A long time ago in a land not so far away, an imperial Pope repeatedly battled rebel forces. Those wars killed thousands, split Christendom, and spawned anti-Popes who joined the rebel alliance, brazenly challenging the authority of God’s Vicar on earth.
Into this corrupt, brutal, turbulent world was born Catherine, the daughter of a modest Siennese cloth dyer. Now famed as the great St Catherine of Siena who changed the course of the Church and of European history, this child was early noted for her simple goodness, her great intelligence, and her remarkable courage – even in the face of the dangers and atrocities that characterized those dark times.
St. Catherine of Siena and Her Times tells the moving tale of Catherine, whose call to live a cloistered life of prayer and penance was trumped not only by the social needs of her day (poverty, plague) but by the explicit orders of the Pope, who, hearing of her remarkable powers of reconciliation of enemies, called her out of obscurity to mediate between the warring parties, sometimes even at the risk to her life.
Never partisan, Catherine used her access to the Pope to nag – that’s not too strong a word – the Pope to expunge from the Church the vices and luxuries that in those days had corrupted it at all levels. Too, she demanded that he return from the security of exile in France to his proper place in Rome, where the blood of martyrs had consecrated the soil.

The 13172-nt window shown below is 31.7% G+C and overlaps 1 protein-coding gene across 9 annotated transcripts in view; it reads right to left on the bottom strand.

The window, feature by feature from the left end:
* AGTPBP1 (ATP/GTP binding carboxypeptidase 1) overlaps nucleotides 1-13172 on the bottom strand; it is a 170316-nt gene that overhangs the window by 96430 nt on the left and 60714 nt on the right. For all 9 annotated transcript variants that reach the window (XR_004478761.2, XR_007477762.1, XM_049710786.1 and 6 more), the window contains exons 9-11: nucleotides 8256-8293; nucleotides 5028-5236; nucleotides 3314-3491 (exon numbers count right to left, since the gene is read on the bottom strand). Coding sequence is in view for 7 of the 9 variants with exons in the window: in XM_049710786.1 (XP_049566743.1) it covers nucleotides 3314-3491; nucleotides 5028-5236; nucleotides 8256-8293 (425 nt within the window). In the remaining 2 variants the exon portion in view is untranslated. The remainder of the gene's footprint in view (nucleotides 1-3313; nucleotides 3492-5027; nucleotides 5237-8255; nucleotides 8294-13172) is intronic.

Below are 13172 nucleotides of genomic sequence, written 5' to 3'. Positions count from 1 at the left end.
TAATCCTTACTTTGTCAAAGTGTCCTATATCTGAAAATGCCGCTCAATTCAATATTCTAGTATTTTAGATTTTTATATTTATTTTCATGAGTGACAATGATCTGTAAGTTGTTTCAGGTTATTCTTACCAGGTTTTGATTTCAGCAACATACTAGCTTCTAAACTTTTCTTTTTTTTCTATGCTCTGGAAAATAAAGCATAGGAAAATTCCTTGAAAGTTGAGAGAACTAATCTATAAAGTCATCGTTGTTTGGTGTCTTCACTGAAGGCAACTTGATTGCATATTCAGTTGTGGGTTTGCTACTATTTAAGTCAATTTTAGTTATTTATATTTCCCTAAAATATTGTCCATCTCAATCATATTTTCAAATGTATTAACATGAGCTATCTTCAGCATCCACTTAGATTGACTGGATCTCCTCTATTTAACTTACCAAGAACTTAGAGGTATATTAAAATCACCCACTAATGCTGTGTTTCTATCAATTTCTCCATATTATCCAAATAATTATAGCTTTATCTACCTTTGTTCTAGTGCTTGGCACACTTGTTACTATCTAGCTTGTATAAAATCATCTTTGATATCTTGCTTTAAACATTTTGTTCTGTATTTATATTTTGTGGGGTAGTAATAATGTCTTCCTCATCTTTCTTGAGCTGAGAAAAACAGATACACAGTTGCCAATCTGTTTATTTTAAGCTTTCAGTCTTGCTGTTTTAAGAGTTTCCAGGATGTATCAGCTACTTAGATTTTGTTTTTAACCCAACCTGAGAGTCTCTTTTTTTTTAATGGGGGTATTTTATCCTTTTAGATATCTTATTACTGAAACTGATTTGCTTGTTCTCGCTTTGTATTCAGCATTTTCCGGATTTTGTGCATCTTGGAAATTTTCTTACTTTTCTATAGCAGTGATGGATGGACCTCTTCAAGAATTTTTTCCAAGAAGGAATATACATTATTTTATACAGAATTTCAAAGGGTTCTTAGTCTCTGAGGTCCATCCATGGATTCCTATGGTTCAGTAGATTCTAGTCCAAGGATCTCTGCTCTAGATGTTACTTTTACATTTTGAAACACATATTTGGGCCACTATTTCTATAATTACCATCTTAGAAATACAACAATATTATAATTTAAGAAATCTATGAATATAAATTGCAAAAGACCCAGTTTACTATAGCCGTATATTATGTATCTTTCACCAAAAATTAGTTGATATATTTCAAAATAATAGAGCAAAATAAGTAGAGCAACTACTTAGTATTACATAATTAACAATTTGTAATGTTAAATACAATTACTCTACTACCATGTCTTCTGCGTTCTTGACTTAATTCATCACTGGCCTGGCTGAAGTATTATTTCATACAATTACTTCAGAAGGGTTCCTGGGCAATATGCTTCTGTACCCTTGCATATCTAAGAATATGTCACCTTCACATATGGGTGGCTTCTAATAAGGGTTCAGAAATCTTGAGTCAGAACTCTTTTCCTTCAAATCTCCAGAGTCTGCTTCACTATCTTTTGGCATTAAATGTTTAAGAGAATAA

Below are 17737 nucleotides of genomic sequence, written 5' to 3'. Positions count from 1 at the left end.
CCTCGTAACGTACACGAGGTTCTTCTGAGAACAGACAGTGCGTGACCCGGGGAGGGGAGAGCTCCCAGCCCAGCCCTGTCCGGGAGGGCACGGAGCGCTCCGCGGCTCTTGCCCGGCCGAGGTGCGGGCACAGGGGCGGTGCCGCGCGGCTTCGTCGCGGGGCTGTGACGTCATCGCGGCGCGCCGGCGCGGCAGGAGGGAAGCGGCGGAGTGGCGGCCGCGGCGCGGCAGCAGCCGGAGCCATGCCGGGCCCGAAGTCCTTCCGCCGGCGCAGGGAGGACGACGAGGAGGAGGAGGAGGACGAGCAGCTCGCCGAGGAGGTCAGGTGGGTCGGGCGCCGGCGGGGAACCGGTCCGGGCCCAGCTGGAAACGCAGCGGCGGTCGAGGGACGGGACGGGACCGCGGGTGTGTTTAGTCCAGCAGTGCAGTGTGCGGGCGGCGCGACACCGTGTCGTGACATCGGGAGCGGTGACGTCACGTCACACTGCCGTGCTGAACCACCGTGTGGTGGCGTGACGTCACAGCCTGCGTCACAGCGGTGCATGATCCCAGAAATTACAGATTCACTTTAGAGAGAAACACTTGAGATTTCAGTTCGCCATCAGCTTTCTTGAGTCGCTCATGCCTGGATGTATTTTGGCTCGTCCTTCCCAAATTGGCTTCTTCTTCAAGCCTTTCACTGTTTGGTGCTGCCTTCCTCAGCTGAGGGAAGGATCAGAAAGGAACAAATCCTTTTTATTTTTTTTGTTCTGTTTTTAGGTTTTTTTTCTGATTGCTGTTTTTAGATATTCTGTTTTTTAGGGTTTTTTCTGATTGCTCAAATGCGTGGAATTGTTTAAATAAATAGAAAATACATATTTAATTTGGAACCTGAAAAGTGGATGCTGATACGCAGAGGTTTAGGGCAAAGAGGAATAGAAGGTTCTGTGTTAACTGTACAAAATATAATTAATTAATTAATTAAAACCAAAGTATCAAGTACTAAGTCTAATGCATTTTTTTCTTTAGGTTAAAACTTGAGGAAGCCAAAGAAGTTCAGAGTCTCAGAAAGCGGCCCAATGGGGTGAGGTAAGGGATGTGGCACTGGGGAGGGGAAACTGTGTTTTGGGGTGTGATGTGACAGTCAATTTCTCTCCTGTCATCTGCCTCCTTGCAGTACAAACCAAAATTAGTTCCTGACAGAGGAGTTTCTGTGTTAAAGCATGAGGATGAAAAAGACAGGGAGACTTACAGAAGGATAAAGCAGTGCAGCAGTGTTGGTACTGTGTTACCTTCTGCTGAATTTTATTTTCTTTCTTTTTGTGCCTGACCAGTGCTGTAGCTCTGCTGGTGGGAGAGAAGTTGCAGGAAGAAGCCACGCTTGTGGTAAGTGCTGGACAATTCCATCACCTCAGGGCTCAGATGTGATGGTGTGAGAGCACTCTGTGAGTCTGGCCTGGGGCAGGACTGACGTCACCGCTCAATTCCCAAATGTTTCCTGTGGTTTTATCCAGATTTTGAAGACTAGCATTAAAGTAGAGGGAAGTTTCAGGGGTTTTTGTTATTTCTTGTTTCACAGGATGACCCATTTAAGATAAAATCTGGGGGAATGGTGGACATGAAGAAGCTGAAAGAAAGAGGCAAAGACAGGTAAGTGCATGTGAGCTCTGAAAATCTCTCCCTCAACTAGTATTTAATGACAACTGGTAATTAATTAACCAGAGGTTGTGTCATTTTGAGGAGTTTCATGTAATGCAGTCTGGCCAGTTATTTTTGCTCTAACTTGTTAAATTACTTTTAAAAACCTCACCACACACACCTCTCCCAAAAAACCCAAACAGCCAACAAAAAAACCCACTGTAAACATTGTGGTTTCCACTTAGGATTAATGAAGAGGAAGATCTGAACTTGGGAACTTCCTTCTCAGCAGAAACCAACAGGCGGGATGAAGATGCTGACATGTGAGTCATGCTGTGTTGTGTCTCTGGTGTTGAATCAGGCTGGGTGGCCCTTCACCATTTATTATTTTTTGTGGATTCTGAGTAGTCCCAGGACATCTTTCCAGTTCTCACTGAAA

From letters Catherine sent to popes and politicians, cardinals and kings, as well as from the written accounts of many friends of Catherine, author Margaret Roberts has crafted the moving tale of this holy 14th century woman who rivaled in stature and influence the storied prophets of the Old Testament – and whose life serves as a noble example for Christians in our own turbulent times.